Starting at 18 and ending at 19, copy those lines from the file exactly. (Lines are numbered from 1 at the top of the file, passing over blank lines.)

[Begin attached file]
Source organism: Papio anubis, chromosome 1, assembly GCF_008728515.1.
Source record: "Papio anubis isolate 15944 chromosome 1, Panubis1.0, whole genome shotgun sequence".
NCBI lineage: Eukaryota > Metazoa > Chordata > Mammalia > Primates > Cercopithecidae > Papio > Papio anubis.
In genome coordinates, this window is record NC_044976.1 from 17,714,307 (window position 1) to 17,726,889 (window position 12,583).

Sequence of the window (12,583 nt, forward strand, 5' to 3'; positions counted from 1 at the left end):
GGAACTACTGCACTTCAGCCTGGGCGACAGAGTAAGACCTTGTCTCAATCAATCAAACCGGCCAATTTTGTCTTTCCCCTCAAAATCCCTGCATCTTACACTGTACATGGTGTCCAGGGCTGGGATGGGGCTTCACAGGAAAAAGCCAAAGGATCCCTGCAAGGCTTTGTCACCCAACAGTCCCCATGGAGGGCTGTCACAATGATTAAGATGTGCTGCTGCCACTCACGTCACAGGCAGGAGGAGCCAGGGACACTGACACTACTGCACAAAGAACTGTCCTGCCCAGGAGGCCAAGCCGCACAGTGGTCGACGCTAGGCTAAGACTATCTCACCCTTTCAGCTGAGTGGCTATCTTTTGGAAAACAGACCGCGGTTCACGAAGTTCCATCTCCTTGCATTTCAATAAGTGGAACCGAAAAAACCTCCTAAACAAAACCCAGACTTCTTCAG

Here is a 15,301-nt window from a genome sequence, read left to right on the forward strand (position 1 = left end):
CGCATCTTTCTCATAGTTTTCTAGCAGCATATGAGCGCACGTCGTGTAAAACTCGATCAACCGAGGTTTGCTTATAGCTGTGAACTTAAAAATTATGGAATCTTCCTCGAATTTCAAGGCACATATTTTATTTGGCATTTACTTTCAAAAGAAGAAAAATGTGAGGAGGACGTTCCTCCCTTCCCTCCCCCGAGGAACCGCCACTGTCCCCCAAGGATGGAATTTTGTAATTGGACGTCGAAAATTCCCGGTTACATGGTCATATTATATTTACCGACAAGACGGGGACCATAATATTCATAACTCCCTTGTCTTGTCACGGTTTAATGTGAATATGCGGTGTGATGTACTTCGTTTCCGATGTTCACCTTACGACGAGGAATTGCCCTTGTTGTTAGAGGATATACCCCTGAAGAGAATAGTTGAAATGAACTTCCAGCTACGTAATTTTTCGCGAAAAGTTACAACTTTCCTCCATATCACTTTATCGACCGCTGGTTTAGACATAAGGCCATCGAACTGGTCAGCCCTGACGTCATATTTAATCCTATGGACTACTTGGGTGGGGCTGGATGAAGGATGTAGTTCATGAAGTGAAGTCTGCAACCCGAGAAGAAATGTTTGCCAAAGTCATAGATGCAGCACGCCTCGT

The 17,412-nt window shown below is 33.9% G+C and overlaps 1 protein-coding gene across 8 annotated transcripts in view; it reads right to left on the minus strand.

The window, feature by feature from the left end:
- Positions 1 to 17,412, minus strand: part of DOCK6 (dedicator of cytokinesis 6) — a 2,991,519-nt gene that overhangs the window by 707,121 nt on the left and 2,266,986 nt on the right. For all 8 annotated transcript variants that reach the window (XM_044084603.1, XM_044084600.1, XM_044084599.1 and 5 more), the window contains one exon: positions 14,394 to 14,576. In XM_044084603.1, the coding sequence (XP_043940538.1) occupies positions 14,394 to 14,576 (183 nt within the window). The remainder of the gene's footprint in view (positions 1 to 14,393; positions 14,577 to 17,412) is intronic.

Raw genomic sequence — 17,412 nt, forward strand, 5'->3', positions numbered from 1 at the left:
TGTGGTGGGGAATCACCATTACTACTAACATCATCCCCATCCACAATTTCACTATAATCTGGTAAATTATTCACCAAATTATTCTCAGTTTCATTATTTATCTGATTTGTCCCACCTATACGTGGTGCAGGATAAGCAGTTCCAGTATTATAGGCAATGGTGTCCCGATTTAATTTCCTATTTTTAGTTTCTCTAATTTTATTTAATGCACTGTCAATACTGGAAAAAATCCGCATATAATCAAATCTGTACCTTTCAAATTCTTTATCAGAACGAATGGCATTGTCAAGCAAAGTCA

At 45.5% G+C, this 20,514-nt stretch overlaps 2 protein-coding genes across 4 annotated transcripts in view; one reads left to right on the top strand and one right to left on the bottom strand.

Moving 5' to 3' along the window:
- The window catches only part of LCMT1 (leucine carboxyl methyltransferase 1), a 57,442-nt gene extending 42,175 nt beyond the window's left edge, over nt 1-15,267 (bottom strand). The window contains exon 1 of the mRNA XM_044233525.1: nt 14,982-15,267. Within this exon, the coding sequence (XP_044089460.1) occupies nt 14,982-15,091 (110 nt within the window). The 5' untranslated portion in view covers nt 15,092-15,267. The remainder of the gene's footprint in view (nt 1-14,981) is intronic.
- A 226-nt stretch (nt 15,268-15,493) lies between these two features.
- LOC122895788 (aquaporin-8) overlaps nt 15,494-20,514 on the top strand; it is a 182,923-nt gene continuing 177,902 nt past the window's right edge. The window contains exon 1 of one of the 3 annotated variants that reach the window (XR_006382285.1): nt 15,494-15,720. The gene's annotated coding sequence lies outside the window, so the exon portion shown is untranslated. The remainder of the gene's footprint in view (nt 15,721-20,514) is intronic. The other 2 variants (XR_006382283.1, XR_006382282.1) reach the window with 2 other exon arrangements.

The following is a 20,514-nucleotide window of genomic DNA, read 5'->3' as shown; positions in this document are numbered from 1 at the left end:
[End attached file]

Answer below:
- LOC122895788 (aquaporin-8) overlaps nt 15,494-20,514 on the top strand; it is a 182,923-nt gene continuing 177,902 nt past the window's right edge. The window contains exon 1 of one of the 3 annotated variants that reach the window (XR_006382285.1): nt 15,494-15,720. The gene's annotated coding sequence lies outside the window, so the exon portion shown is untranslated. The remainder of the gene's footprint in view (nt 15,721-20,514) is intronic. The other 2 variants (XR_006382283.1, XR_006382282.1) reach the window with 2 other exon arrangements.

The following is a 20,514-nucleotide window of genomic DNA, read 5'->3' as shown; positions in this document are numbered from 1 at the left end: